On December 26, Brian X. Chen wrote for the New York Times: “Personal technology was so awful this year  that nobody would think you were paranoid if you dug a hole and buried your computer, phone and smart speaker under six feet of earth.” However, some things did get better. Author Chen provides a list and his observations.
Big Cable companies are on life support due to the struggle to reach deals with TV channels over how much they pay for content.
These disputes, driven by a shrinking traditional TV market, are leading to more programming blackouts for consumers, and could be forcing some smaller, niche cable channels out of business altogether.
The future isn’t much better though. Instead of companies forcing us into cable bundles, now we have a plethora of streaming services, some with exclusive content. I guarantee a startup with appear in the next couple of years offering streaming video bundles.
The Raspberry Pi changed the world. It’s small, affordable, and can be used in many different computing projects.
Today the Raspberry Pi is a phenomenon, the world’s third best-selling, general-purpose computer. If you’re interested in computers, chances are you’ve got one of the tiny British-made boards tucked away somewhere. It’s inside laptops, tablets, and robots; it has run experiments on board the International Space Station; it has spawned a massive ecosystem of kits for learning about computers; and it has even broken into mainstream media.
For a couple years now, a someday goal of mine is to build a Raspberry Pi supercluster. What will I use it for? No clue, but it sounds and looks cool.
We have a deal on the Nimble Eco-Friendly Wireless Dual Charging Pad. This wireless charger can charge two devices at once. Plus, for every product sold, Nimble will recycle up to one pound of e-waste by including a disposable pouch to send old or unused electronic devices to the company’s recycling partner at no added cost. It’s $36.95 through our deal, but coupon code NEWYEAR2019 at checkout saves 19%. That’s $29.93.
In the past, Huawei ambassadors such as Wonder Woman star Gal Gadot raised some eyebrows by tweeting their love of the Chinese firm’s phones via an iPhone. Now, the company’s own PR department has done the same, tweeting a “happy new year” message from an iPhone. All rather embarrassing, particularly, as AppleInsider noted, in the context of an apparent boycott of Apple products from Chinese firms following the arrest of Huawei’s Chief Financial Officer Meng Wanzhou at the request of the U.S.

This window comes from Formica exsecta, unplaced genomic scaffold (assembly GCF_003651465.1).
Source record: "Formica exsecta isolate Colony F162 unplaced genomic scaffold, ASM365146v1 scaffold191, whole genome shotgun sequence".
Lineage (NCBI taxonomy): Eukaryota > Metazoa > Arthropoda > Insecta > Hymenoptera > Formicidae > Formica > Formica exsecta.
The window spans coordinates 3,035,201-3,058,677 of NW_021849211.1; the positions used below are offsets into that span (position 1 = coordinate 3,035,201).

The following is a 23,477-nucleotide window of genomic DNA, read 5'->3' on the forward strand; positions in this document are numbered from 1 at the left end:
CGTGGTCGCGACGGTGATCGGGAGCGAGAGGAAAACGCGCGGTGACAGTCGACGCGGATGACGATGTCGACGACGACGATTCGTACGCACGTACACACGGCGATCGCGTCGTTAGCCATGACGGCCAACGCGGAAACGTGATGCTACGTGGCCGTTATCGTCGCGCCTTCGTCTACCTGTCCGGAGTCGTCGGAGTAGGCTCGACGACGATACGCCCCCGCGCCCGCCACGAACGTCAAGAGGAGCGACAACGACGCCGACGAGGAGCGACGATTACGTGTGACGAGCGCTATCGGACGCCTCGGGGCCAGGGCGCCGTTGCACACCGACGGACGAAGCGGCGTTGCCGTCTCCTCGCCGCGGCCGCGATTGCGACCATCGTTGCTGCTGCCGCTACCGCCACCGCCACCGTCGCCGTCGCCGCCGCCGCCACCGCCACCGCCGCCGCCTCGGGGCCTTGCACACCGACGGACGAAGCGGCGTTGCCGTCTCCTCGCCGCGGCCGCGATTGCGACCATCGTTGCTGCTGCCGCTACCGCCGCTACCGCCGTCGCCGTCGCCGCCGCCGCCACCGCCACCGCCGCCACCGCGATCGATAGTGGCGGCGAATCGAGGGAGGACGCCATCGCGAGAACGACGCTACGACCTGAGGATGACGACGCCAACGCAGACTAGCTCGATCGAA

Despite an international incident involving the arrest of Huawei’s CFO Meng Wanzhou on fraud charges related to violating U.S. trade sanctions against Iran, and the supposed Asian iPhone boycott announced by Nikkei, the Chinese phone maker’s public relations group continued to use iPhones in the promotion of its brand, as noted by MKBHD video blogger Marques Brownlee
iPhone XR was a Christmas best seller this year, along with iPads. Analytics data show the iPad 6th gen had an activation increase of 219%, and the 11-inch iPad Pro came in second at 125%.
In order to achieve this, we examined our vast mobile data over Christmas this year, looking specifically at the volume of new devices that entered the market. As a reminder, this data only consists of devices that users activated for the first time and began using apps in.
On one hand we have news saying the iPhone XR was a failure, and on the other hand we find that the iPhone XS and XR have close to the same market share. Now, that doesn’t mean much if the iPhone XS share is low too, but the news seems to be focused on the iPhone XR specifically as the poster child for Apple doom.
One of the internet’s founding fathers, Larry Roberts, sadly passed away over the holiday season. Dr. Roberts pioneered packet switching technology and went on to become the Chief Scientist on the ARPANET project. He also had success in the private sector. Dr. Roberts died on 26 December 2018 after suffering a heart attack, aged 81, The Register paid tribute:
After studying electrical engineering at the Massachusetts Institute of Technology and completing his PhD, Roberts implemented a packet-switched link for his uni. In 1966, he was appointed chief scientist for the Advanced Research Projects Agency – and put in charge of its embryonic ARPANET. He worked with packet-switching theorist Lawrence Kleinrock to create the project’s first working network of four computers connected to each other in 1969.